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Sustainable Living

post #1 of 329
Thread Starter 
Not sure where else to put this. It seems like those of us who frequent NH&BC would be the ones discussing this...

Does anyone else really desire to live like the old days? I know there is a whole trend out there for sustainable living, people building green homes, living off grid, getting back to basics, etc.

When I think about SL I'm not imagining "yuppie" solar-powered dishwashers and organic junk food. I'm thinking: growing/hunting food, bartering with neighbors, digging a well for my water, heating and lighting my home with the sun, cooking my food from scratch, loving and respecting this earth and doing my part to LIVE this way rather than talking about it.

So many people are getting rid of chemicals, buying organic, working less and living more.....

If there are others out there with this outlook on life, let's talk!!! What are you doing in your life to make SL a part of your every day???
post #2 of 329
Its my dream to live this way

I am trying to make small lifestyle changes to work toward this goal. I am making more and more things from scratch and every year my (organic) garden gets a little bigger. It is my goal to freeze or preserve as much as possible.

I also reuse everything. I make new clothes out old ones and do patchwork with the scraps. I am hoping to try to make my own paper out of old paper soon too (if I can find the time). So many things can be reused in great ways.

I am getting rid of chemicals too. I haven't used chemical cleaners in a few years, and now the soap and shampoo is gone too.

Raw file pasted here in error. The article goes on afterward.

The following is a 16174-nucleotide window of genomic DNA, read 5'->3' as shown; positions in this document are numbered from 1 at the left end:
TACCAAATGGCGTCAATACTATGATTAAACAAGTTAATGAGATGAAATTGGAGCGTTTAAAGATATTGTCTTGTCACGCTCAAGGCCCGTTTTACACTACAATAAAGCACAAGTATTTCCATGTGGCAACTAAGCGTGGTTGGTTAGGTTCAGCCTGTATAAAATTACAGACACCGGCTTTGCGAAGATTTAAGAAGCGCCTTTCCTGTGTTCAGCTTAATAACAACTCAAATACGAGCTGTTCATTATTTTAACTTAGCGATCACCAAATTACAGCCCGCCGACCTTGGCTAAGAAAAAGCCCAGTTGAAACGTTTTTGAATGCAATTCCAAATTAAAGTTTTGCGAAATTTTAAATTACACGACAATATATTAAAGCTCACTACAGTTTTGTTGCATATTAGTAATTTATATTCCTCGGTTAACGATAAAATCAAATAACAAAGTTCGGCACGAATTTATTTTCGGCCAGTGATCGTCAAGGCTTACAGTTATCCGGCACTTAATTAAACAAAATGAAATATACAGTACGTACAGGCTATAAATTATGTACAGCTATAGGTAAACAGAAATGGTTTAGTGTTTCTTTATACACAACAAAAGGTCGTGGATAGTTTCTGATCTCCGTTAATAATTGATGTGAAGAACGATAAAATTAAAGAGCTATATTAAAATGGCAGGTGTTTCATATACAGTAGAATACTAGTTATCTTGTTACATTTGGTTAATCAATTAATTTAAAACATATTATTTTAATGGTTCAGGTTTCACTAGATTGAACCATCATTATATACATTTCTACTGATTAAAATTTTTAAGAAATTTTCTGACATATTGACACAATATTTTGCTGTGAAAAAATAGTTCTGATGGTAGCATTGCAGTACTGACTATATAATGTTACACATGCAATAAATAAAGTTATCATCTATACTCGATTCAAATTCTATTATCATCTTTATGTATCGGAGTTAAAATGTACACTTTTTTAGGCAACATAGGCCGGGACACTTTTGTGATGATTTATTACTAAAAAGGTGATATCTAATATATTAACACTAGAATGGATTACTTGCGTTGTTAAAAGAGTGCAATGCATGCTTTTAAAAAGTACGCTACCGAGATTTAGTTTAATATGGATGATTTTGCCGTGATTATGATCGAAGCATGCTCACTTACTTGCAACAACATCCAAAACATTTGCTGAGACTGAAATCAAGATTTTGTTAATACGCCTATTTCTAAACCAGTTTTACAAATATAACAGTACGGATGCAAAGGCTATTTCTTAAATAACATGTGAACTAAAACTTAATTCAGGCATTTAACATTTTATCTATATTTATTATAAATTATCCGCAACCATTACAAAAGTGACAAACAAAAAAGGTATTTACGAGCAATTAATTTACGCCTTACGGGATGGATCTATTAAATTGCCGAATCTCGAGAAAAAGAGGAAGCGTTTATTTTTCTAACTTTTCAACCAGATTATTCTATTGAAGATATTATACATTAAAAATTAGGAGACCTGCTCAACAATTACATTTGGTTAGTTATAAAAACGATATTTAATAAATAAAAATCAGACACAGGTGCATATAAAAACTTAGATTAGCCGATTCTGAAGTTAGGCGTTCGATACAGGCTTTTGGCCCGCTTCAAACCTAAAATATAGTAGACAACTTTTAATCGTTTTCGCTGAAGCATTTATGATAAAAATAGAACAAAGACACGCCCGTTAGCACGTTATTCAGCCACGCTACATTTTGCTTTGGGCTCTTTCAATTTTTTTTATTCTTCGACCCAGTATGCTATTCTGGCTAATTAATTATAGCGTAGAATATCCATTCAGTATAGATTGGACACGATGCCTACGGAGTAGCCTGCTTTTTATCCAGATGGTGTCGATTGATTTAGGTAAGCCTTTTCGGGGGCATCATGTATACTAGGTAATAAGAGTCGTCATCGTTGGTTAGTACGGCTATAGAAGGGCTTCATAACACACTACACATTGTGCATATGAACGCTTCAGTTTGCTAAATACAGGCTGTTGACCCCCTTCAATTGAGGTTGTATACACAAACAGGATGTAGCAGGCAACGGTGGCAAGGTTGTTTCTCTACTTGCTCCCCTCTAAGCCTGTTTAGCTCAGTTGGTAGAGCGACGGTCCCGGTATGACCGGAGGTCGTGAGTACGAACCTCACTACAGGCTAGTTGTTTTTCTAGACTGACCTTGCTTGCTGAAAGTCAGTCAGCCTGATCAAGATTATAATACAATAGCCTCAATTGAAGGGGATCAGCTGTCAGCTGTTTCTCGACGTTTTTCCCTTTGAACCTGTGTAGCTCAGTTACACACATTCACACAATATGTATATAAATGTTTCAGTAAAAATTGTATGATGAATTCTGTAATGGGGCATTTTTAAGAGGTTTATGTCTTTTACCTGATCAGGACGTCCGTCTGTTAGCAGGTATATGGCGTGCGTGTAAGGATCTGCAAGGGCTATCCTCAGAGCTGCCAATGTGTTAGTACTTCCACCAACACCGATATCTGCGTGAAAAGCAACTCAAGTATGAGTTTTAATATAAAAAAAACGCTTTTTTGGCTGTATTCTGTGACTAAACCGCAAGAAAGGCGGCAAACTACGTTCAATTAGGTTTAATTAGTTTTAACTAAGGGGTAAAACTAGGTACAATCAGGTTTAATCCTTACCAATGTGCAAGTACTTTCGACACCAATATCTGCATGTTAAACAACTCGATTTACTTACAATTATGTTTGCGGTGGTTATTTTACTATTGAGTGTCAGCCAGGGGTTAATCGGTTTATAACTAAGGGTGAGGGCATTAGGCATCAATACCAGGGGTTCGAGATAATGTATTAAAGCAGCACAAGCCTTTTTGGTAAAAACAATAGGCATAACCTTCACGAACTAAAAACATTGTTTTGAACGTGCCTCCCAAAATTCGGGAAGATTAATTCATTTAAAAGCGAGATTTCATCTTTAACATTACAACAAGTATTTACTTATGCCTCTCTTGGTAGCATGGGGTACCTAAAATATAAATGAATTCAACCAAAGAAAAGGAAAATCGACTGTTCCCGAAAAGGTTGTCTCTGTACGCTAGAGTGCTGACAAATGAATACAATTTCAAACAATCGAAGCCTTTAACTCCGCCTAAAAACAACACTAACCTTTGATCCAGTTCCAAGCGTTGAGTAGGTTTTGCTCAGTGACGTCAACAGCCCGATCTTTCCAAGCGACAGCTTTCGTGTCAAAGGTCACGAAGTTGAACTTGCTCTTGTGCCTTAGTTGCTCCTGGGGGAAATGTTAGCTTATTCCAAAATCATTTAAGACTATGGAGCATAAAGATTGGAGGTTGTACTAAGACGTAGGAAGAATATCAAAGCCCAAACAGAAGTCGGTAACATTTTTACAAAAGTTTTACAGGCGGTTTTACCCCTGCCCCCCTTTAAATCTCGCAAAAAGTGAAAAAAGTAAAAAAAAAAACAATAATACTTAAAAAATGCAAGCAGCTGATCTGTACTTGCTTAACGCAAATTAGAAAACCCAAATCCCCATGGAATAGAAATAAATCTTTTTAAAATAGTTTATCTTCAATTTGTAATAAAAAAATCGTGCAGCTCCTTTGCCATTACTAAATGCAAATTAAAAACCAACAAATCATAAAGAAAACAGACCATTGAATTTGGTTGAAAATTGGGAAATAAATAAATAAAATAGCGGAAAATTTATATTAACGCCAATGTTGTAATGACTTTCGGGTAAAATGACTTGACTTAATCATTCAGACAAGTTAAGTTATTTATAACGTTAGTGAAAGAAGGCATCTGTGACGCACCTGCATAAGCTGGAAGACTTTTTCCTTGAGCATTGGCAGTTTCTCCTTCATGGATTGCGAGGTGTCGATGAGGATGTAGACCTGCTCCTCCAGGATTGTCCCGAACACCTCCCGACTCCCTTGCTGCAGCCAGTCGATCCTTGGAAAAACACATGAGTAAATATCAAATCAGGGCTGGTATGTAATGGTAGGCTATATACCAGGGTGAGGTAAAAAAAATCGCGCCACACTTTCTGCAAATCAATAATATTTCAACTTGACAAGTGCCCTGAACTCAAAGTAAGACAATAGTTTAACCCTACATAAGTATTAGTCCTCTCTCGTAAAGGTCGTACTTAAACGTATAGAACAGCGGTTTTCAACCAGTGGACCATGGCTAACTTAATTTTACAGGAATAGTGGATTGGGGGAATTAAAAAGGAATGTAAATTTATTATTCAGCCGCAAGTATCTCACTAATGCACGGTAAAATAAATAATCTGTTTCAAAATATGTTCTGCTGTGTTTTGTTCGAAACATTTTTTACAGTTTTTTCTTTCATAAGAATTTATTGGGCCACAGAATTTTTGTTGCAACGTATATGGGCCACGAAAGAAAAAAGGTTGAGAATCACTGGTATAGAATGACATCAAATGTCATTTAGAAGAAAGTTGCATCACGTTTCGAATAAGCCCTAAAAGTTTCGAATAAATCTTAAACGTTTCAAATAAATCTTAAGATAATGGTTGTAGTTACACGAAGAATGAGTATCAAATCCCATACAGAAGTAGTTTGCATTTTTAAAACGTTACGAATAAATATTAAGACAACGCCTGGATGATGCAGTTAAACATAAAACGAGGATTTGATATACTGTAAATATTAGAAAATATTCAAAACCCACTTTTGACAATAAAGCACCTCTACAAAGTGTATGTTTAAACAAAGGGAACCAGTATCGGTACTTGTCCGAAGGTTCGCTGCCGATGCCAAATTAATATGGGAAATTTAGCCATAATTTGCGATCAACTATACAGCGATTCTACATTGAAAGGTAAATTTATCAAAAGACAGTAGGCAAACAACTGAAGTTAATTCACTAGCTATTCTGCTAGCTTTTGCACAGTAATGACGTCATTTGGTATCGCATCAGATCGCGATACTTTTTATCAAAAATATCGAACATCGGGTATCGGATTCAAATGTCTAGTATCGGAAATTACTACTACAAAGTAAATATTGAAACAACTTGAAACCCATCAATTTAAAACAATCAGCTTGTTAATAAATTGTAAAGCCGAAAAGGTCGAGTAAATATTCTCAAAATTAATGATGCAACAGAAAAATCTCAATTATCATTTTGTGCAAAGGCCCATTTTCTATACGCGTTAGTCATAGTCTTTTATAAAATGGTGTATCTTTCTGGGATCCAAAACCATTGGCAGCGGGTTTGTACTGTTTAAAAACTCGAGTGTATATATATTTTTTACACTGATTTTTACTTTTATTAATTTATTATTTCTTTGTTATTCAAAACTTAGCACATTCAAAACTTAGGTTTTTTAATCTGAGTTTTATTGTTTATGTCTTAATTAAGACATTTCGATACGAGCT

I feel like there is so much more I need to learn, if I can do it little by little it won't be so overwhelming. I am always interested in what others are doing too
post #3 of 329
Thread Starter 
Originally posted by akirasmama
I am trying to make small lifestyle changes to work toward this goal.
Same here. I am (more and more) cooking from scratch, buying bulk, reducing waste/packaging (not having trash service helps), recycling my bathwather and laundry wather. I walk/bike everywhere to reduce my dependency on the car. EC with Davis to reduce dependency on diapers. I could go on and on....

We are moving this summer to a place with a yard large enough to grow a "real" garden. I plan to freeze/can/preserve what it yeilds. We're buying a 40 acre lot of land in So Colorado so that we can build a house and eventually move out there and be self-sustaining. We realize it will take a long time and we have LOTS to learn, but we also realize that begining the lifestyle now is the most important.

I get discouraged sometimes because I talk to people and they all talk about how great it would be to farm and live in a straw bale house, but they don't do much in their everyday lives to live more simply. One friend is gung-ho about trying to start a commune with friends, and is living WAY beyond her means.... buying designer clothes, etc. while they barely have money for gorceries....